Automatic Certificate Management Environment
The Automatic Certificate Management Environment (ACME) protocol is a communications protocol for automating interactions between certificate authorities and their users' web servers, allowing the automated deployment of public key infrastructure at very low cost. It was designed by the Internet Security Research Group (ISRG) for their Let's Encrypt service.
The ISRG provides free and open-source reference implementations for ACME: certbot is a Python-based implementation of server certificate management software using the ACME protocol, and boulder is a certificate authority implementation, written in Go.
Since 2015 a large variety of client options have appeared for all operating systems.
ACME service providers
Providers which support no-cost or low-cost ACME based certificate services include Let's Encrypt, Buypass Go SSL, ZeroSSL and SSL.com. A number of other Certificate Authorities and software vendors provide ACME services as part of paid PKI solutions such as Entrust and DigiCert.
API version 1
API v1 specification was published on April 12, 2016. It supports issuing certificates for fully-qualified domain names, such as
cluster.example.com, but not wildcards like
*.example.com. Let's Encrypt turned off API v1 support for it on 1 June, 2021.
API version 2
API v2 was released March 13, 2018 after being pushed back several times. ACME v2 is not backwards compatible with v1. Version 2 supports wildcard domains, such as
*.example.com, allowing for many subdomains to have trusted TLS, e.g.
https://example.com, on private networks under a single domain using a single shared "wildcard" certificate. A major new requirement in v2 is that requests for wildcard certificates require the modification of a Domain Name Service TXT record, verifying control over the domain.
Changes to ACME v2 protocol since v1 include:
- The authorization/issuance flow has changed.
- JWS request authorization has changed.
- The "resource" field of JWS request bodies is replaced by a new JWS header: "url".
- Directory endpoint/resource renaming.
- URI -> URL renaming in challenge resources.
- Account creation and ToS agreement are one step instead of two.
- A new challenge type was implemented, TLS-ALPN-01. Two earlier challenge types, TLS-SNI-01 and TLS-SNI-02, were removed because of security issues.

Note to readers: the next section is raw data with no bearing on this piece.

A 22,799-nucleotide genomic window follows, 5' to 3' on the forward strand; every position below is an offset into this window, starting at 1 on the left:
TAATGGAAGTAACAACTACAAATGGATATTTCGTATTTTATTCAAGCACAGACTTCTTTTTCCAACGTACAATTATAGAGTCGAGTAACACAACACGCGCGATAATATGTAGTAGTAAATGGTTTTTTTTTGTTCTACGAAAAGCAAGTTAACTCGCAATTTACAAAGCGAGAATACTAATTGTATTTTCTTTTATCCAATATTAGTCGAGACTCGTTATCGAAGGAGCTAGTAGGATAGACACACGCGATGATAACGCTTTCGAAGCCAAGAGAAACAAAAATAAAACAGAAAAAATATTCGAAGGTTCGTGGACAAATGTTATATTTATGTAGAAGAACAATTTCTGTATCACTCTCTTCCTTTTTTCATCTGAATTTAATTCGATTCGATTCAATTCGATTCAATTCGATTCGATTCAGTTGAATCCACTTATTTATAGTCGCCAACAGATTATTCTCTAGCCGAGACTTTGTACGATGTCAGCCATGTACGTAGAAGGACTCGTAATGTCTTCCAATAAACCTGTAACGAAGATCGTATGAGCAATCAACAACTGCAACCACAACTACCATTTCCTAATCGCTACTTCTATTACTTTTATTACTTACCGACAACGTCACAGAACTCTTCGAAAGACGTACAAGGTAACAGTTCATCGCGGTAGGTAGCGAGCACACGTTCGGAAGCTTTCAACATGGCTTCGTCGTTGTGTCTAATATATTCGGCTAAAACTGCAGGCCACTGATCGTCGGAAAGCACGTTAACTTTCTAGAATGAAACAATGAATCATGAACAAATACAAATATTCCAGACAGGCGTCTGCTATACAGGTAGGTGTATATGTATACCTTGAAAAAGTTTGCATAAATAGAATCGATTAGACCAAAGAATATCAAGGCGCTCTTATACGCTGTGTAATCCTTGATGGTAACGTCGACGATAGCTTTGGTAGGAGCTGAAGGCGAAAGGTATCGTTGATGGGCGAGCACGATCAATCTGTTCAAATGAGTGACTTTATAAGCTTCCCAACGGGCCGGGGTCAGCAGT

- Simple Certificate Enrollment Protocol, previous attempt at an automated certificate deployment protocol
- Steven J. Vaughan-Nichols (9 April 2015). "Securing the web once and for all: The Let's Encrypt Project". ZDNet.
- "ietf-wg-acme/acme-spec". GitHub. Retrieved 2017-04-05.
- Chris Brook (18 November 2014). "EFF, Others Plan to Make Encrypting the Web Easier in 2015". ThreatPost.
- Barnes, R.; Hoffman-Andrews, J.; McCarney, D.; Kasten, J. (2019-03-12). Automatic Certificate Management Environment (ACME). IETF. doi:10.17487/RFC8555. RFC 8555. Retrieved 2019-03-13.
- "Automated Certificate Management Environment (acme)". IETF Datatracker. Retrieved 2019-03-12.
- "Certbot". EFF. Retrieved 2016-08-14.
- "certbot/certbot". GitHub. Retrieved 2016-06-02.
- "Announcing Certbot: EFF's Client for Let's Encrypt". LWN. 2016-05-13. Retrieved 2016-06-02.
- "letsencrypt/boulder". GitHub. Retrieved 2015-06-22.
- "ACME Client Implementations - Let's Encrypt - Free SSL/TLS Certificates". letsencrypt.org.
- "Buypass Go SSL".
- "Order Free 90-Day SSL/TLS Certificates with ACME". 2021-05-17.
- "End of Life Plan for ACMEv1 - API Announcements". Let's Encrypt Community Support. 2021-05-05. Retrieved 2021-06-12.
- "ACME v2 API Endpoint Coming January 2018 - Let's Encrypt - Free SSL/TLS Certificates". letsencrypt.org.
- "Staging endpoint for ACME v2". Let's Encrypt Community Support. January 5, 2018.
- "Challenge Types - Let's Encrypt Documentation". Let's Encrypt. 2020-12-08. Retrieved 2021-05-12.
- Barnes, R.; Hoffman-Andrews, J.; McCarney, D.; Kasten, J. (2019-03-12). Automatic Certificate Management Environment (ACME). IETF. doi:10.17487/RFC8555. RFC 8555. Retrieved 2021-05-12.
The values "tls-sni-01" and "tls-sni-02" are reserved because they were used in pre-RFC versions of this specification to denote validation methods that were removed because they were found not to be secure in some cases.
- Barnes, Richard; Hoffman-Andrews, Jacob; Kasten, James. "Automatic Certificate Management Environment (ACME)". IETF.
- List of ACME clients at Let's Encrypt
- List of commonly used ACME clients via acmeclients.com